Nothing makes a film more shocking, tragic, or inspiring than the truth. Tons of war movies have been made over the years, but the most hard-hitting ones are usually based on true stories.
These heroic—and oftentimes horrific—tales celebrate the lives of real people who suffered at the hands of war, whether while behind enemy lines, navigating the skies, or even sat at a desk.
Risks were taken, sacrifices were made, and a few people managed to get out on the other side alive. These people have now had their journeys told on the big screen.
Here are our picks for the best war movies based on true stories and real events. How many of them have you seen?
10. We Were Soldiers (2002)
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Randall Wallace directs this Vietnam War movie starring Mel Gibson as Lt. Gen. Hal Moore. Moore was the leader of a US battalion set against Vietnamese troops in La Drang Valley, 1965. That was middle days for the disastrous Vietnam War, which lasted 1955 to 1973.
It’s based on the best-selling book by Moore and journalist Joseph L. Galloway, titled We Were Soldiers Once…and Young and published in 1992. Wallace’s violent yet compelling adaptation honors Moore’s story—and the atrociousness he faced during combat.
Though a little clunky at the start, We Were Soldiers quickly finds its footing to tell an ardent story of faith among death.
9. Hacksaw Ridge (2016)
A pacifist in a war zone? Talk about oxymoronic! Ironically, Desmond T. Doss actually won the Congressional Medal of Honor for refusing to use or carry weapons in World War II.
Doss was at first punished and ridiculed for his refusal to bear arms, but earned a huge amount of respect when he saved 75 men in the Battle of Okinawa—despite not shooting a single bullet.
Andrew Garfield gives an impassioned performance in this biographical war drama directed by Mel Gibson. Hacksaw Ridge won two Oscars and was commended for its punchy combat scenes and emotionally taut melodrama. It’s the classic hero’s tale.
8. Valkyrie (2008)
You’ve probably heard of Operation Valkyrie—the historical plot where Nazi officers would attempt to take down Hitler himself.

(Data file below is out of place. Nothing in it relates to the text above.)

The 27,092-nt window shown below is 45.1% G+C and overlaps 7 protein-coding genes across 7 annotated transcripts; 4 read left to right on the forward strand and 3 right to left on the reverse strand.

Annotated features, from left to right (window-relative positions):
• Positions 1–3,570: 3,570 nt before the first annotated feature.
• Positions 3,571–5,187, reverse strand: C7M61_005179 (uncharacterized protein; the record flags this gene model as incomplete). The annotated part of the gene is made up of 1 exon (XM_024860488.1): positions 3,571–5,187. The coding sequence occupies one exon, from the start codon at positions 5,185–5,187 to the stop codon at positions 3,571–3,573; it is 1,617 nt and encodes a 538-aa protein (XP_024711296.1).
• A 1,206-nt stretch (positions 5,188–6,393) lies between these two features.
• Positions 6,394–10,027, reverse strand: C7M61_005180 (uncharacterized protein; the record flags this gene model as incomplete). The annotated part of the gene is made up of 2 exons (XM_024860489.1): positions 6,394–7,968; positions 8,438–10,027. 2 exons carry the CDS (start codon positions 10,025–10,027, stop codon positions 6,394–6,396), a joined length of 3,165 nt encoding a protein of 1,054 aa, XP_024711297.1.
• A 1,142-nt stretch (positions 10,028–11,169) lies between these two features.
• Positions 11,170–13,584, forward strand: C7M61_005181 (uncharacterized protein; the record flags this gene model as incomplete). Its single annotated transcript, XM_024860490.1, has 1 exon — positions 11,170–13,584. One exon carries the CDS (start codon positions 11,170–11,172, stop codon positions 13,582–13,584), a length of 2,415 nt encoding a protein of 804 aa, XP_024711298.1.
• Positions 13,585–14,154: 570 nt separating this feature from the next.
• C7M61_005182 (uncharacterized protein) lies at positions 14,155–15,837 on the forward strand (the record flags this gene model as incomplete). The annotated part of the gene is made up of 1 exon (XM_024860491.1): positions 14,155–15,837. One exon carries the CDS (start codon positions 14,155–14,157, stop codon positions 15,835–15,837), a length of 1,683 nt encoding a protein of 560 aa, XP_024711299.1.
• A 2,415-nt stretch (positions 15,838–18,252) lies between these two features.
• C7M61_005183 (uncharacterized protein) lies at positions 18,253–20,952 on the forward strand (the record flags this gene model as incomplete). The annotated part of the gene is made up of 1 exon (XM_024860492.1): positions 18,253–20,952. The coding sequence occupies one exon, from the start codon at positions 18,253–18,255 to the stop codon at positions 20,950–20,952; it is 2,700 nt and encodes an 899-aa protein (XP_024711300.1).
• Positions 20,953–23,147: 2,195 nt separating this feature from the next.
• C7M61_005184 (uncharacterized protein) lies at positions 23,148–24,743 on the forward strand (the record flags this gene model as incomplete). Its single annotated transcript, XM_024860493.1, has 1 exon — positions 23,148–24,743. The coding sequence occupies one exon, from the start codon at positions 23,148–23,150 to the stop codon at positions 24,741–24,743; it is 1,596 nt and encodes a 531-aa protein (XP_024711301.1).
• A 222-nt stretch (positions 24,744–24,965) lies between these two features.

The group of high-ranking men feared for the future of Germany in Hitler’s unstable hands, and planned to use a national emergency to take control. A political thriller that’s sure to entertain, Valkyrie is right on the money in terms of historical accuracy.
Bryan Singer directs the all-star cast featuring Tom Cruise, Kenneth Branagh, Bill Nighy, and Tom Wilkinson. If these household names aren’t enough to draw you in, the promised thrills of one of the most famous and difficult plots in history should.
It’s no spoiler to say they weren’t successful in their mission to assassinate Hitler, but some pretty intense stuff went down anyway.
7. American Sniper (2014)
American Sniper stars Bradley Cooper as Chris Kyle—an American sniper who served in four tours of duty in Iraq.
It’s a biographical drama in the looser sense, as some of the facts have been fictionalized for cinematic effect. Still, the core of the story remains true and offers insight into the world of modern warfare.
Clint Eastwood directs this Oscar-winning story, where Kyle’s PTSD begins to affect his life back home. As a SEAL sniper, Kyle is well adjusted to the chaotic surroundings of bombs and guns, but not everyday suburban life.
It’s a powerful story of sacrifice, terror, and love that flip-flops between the past and present day.
6. The Imitation Game (2014)
Taking a step back from the trenches, The Imitation Game is a character study of one the most important figures in British history. Alan Turing may have never step foot on a battlefield, but he still managed to save millions of lives during World War II.
The Nazi cipher device (called the Enigma Machine) had settings that changed every day, which meant that Turing and his team of English mathematicians only had 24 hours to crack the code.
This cipher, which was used by the German military to communicate secret messages, eventually became the key to defeating Hitler—and only Turing was able to open the door.
One-half of director Morten Tyldum’s historical drama is tightly packed with the tension of breaking the Enigma code. The other half is an intimate exploration of Turing, who was ostracized by many for his eccentric genius and (illegal at the time) homosexuality.